The association of optimism and perceived discrimination with health care utilization in adults with sickle cell disease.
We evaluated the effect of perceived discrimination, optimism, and their interaction on health care utilization among African American adults with sickle cell disease (SCD).Measures of optimism and perceived discrimination were obtained in 49 African American SCD patients. Multiple regression analyses controlling for sex and age tested effects of optimism and perceived discrimination on the number of emergency department visits (ED) and number and duration of hospitalizations over the past year.A perceived discrimination-optimism interaction was associated with number of emergency departments visits (b = .29, p = .052), number of hospitalizations (b = .36, p = .019), and duration of hospitalizations (b = .30, p = .045) such that those with high perceived discrimination/high optimism had the greatest health care utilization.African American SCD patients with high perceived discrimination/high optimism had greater health care utilization than patients who reported either low perceived discrimination or low optimism. This study suggests that patient personality and coping styles should be considered when evaluating the effects of stress on SCD-related outcomes.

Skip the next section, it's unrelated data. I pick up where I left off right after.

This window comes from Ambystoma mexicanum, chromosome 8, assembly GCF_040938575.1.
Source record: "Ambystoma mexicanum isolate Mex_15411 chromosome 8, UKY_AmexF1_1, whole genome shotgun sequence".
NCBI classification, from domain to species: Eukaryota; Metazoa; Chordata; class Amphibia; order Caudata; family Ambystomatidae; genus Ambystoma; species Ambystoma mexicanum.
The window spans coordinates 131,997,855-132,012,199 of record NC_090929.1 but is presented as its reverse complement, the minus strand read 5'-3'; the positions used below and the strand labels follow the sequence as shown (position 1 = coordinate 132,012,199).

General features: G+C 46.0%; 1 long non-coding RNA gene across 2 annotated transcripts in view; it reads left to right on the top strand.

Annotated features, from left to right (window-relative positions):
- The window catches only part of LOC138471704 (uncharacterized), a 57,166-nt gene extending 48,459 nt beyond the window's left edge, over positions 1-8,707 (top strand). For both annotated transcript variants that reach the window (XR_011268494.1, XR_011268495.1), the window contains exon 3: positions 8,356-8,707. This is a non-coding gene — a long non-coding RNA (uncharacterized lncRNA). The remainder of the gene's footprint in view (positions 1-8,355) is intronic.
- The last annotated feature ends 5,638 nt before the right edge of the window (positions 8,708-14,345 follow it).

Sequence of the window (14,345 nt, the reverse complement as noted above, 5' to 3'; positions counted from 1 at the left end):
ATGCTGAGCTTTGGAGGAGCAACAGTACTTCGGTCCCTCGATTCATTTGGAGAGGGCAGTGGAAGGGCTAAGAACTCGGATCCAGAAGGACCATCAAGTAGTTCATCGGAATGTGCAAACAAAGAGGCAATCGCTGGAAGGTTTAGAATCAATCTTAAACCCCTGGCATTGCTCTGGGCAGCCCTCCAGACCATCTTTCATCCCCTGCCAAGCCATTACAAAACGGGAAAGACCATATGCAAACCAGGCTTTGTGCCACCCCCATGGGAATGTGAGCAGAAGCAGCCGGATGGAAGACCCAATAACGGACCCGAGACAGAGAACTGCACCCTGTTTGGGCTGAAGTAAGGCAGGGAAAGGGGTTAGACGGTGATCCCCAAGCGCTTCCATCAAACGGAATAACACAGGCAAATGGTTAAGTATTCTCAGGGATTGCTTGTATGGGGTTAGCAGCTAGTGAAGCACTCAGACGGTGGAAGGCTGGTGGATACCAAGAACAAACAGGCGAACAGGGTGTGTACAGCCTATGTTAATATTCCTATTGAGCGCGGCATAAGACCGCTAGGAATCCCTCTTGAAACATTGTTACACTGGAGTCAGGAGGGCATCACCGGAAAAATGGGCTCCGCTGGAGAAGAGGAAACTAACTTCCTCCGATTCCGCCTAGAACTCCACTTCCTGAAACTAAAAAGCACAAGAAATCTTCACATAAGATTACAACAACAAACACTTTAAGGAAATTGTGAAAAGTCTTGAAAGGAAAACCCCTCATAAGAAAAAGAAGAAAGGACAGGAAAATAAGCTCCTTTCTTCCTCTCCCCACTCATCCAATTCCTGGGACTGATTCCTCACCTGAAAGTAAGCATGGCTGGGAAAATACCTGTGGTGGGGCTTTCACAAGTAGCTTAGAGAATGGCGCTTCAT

Stanton, MV; Jonassaint, CR; Bartholomew, FB; Edwards, C; Richman, L; DeCastro, L; Williams, R
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